Three years on and we have seen two Prime Ministers hand in their resignation, politicians revolting and a country ever more divided yet the prospects of a Brexit seem to be in a distant future.

So the question is why Brexit is such a mess?

The simple answer is no one was prepared for it and the decision of a former Prime Minister set the future of this nation into uncharted waters.

For many centuries, the division of Europe resulted in countless wars but the devastation of the Second World War forced the European elites to consider cooperation thus beginning the evolution of the European Union as we see today.

Therefore, the idea of a member state leaving was not included until the Lisbon Treaty of 2009 after attempts made by the European body to overcome their criticisms of being more democratic and transparent.

To summarise, if a member state evokes Article 50, they need to reach a mutual agreement with the rest of the member states to leave the union. The European Union took decades to make so leaving it will not be a straightforward task.

Hence why did Britain became the first member state to evoke Article 50? For some time many people were unhappy with the laws that were enforced by Brussels, where the major European Union headquarters are situated.

The two major concerns are migration and fishing rights. Under European Union law, member states’ citizens are allowed to travel, work, study and live throughout the Union and the European Union set quotas on how much each state are allowed to fish in each other’s fishing territory.

Therefore, right-wing parties like the UKIP and Britain First sought to use these issues as a platform to gain power to retake control over British borders.

The Conservative Party won their first general election in 13 years in 2010 but not a majority so the Prime Minister at the time, David Cameron, promised a referendum on whether to stay or exit the European Union if he won the 2015 elections. The Conservative Party won the majority and David Cameron set a referendum date on June 23rd, 2016.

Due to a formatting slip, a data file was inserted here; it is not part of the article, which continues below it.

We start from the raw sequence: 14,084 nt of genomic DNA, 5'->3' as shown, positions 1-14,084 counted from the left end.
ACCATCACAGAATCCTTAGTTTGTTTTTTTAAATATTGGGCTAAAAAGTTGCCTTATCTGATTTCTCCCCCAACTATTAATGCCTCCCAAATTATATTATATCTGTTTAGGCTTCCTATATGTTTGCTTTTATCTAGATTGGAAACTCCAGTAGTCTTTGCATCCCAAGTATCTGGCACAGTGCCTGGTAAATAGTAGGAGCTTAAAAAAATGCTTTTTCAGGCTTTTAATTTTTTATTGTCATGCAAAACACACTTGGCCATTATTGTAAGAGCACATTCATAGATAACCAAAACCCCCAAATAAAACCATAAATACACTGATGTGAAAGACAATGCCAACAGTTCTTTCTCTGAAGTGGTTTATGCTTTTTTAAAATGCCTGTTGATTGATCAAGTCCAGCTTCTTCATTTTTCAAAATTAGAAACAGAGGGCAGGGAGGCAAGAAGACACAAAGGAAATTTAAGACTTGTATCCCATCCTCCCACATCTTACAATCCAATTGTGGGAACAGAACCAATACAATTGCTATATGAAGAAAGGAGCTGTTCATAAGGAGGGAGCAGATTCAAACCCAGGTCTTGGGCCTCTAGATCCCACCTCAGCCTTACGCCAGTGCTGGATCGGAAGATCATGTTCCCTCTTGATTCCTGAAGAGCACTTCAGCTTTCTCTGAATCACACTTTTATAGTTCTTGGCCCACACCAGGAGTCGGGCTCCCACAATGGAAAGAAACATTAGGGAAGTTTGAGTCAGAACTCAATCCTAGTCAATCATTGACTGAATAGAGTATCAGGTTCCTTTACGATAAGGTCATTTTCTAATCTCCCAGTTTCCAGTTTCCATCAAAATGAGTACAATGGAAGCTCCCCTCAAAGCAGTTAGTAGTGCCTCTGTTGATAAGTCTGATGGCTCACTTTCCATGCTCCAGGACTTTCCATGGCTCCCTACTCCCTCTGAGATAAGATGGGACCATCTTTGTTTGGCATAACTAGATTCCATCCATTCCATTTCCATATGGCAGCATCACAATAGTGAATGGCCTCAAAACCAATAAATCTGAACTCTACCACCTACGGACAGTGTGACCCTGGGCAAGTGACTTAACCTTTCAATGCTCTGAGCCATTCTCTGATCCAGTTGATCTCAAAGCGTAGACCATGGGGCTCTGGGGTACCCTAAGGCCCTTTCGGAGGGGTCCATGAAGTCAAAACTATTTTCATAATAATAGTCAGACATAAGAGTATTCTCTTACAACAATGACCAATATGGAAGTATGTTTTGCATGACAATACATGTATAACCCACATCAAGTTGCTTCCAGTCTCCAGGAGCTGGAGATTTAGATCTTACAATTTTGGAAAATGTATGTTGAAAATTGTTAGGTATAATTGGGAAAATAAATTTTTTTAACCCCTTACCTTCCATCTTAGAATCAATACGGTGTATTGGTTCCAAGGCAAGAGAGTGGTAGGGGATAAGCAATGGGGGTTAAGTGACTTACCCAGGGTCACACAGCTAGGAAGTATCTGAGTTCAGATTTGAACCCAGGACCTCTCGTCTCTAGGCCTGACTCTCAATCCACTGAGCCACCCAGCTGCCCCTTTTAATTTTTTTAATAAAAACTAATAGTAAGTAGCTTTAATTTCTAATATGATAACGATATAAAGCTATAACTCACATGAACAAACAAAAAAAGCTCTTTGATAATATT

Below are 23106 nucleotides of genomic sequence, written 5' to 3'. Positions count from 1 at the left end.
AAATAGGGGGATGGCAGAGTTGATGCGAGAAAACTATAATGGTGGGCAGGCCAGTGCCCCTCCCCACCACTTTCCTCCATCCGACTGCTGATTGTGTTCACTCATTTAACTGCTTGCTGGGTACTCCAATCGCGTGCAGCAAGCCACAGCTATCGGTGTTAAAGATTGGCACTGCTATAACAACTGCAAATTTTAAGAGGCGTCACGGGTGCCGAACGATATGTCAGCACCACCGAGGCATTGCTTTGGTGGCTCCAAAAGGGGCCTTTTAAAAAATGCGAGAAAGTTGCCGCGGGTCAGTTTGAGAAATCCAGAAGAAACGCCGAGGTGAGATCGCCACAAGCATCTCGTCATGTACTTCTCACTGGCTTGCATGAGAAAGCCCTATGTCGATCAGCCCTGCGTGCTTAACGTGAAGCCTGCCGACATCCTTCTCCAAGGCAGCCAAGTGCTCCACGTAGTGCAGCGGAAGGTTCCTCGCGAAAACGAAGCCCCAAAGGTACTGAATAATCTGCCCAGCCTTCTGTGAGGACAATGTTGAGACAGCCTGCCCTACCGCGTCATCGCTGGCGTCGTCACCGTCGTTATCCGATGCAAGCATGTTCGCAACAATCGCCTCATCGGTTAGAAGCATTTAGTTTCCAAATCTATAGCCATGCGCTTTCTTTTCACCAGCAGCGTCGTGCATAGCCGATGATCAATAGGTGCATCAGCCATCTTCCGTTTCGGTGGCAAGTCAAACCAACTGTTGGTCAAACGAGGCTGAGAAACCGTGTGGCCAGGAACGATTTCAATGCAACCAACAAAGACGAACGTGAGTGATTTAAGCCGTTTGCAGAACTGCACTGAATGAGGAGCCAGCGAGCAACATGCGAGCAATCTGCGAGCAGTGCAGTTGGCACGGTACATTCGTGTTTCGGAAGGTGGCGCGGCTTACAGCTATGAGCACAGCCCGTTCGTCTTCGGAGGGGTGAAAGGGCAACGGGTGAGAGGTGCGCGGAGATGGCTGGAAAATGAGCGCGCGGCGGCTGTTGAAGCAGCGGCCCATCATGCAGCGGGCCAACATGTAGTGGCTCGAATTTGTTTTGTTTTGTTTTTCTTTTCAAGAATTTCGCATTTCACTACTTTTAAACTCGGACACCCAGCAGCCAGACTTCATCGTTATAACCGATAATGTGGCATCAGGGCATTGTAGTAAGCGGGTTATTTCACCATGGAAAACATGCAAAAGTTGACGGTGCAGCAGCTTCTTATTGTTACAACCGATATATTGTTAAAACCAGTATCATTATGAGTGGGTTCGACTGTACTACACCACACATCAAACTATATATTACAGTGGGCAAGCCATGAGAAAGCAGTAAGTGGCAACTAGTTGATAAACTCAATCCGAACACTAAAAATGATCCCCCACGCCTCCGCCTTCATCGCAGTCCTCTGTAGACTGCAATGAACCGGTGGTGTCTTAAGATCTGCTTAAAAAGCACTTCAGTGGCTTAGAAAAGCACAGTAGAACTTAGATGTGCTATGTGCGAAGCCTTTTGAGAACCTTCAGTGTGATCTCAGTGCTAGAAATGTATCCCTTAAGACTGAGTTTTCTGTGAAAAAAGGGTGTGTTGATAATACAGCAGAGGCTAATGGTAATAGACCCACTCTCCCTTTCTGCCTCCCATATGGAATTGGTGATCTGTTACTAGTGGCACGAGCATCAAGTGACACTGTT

As a result, Britain voted by 52% to leave the Union but there were clear divisions between the nation states and major cities. Scotland and Northern Ireland voted to stay while England and Wales had a majority vote for Brexit but the capital city, London, voted overwhelmingly to stay but cities like Liverpool and Leeds voted to stay by slim margins.

Nonetheless, David Cameron stepped down as leader and left the country in shambles.

The Home Secretary, who voted to remain, Theresa May succeed David Cameron as Prime Minister but failed to reach a deal that satisfied a divided country therefore, she handed her resignation on 7th June 2019.

After 6 years since David Cameron announced a referendum and 3 years since the actual vote, we are not any closer to leaving the European Union.

Will October 31st be the final decision or will we waste money in this shambolic situation.

Photo by John Cameron on Unsplash

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